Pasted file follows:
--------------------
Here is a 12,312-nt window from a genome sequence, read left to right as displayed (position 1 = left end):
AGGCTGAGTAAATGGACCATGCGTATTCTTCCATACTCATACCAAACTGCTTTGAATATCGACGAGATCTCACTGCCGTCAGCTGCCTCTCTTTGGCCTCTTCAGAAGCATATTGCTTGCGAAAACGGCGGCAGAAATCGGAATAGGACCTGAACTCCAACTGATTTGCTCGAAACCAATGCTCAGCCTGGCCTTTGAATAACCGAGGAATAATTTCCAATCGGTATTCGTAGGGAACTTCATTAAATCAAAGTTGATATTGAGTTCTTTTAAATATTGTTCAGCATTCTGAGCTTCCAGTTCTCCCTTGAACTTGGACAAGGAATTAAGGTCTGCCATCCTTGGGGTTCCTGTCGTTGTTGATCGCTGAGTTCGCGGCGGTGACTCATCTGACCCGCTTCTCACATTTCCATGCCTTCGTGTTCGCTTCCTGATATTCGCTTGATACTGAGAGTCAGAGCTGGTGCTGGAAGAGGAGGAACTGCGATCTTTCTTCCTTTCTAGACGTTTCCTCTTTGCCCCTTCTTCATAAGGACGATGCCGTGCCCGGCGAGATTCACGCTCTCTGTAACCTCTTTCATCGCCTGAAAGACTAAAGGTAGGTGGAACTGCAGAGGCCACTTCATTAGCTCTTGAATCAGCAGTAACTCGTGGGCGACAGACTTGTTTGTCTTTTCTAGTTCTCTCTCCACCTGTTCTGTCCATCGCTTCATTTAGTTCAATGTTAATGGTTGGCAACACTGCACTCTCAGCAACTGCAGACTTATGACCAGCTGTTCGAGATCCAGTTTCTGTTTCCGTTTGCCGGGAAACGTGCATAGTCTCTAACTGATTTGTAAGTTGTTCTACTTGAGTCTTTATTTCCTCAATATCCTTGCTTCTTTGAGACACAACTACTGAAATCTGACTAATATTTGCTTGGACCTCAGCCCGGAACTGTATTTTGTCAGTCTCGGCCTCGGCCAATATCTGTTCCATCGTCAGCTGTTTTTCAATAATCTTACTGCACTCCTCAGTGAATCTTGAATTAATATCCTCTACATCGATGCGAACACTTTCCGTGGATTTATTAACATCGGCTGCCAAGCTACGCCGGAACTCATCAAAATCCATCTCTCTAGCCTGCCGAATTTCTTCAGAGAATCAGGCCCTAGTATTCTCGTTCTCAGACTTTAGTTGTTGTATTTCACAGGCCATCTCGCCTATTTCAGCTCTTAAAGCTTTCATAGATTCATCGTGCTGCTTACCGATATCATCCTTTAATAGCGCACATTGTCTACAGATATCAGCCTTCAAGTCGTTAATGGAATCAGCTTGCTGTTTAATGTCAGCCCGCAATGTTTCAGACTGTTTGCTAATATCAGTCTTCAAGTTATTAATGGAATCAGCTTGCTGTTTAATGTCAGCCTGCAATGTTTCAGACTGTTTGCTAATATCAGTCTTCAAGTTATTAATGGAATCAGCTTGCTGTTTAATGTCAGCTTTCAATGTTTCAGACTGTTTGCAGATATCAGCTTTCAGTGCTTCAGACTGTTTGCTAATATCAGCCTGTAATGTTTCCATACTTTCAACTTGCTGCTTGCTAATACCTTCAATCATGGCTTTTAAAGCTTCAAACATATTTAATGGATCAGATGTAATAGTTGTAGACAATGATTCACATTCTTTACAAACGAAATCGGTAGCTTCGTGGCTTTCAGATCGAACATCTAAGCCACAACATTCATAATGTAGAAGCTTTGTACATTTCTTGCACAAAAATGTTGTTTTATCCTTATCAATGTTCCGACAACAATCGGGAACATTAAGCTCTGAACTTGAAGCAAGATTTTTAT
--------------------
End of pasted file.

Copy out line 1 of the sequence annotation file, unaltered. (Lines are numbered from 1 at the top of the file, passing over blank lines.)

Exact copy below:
Here is a 12,312-nt window from a genome sequence, read left to right as displayed (position 1 = left end):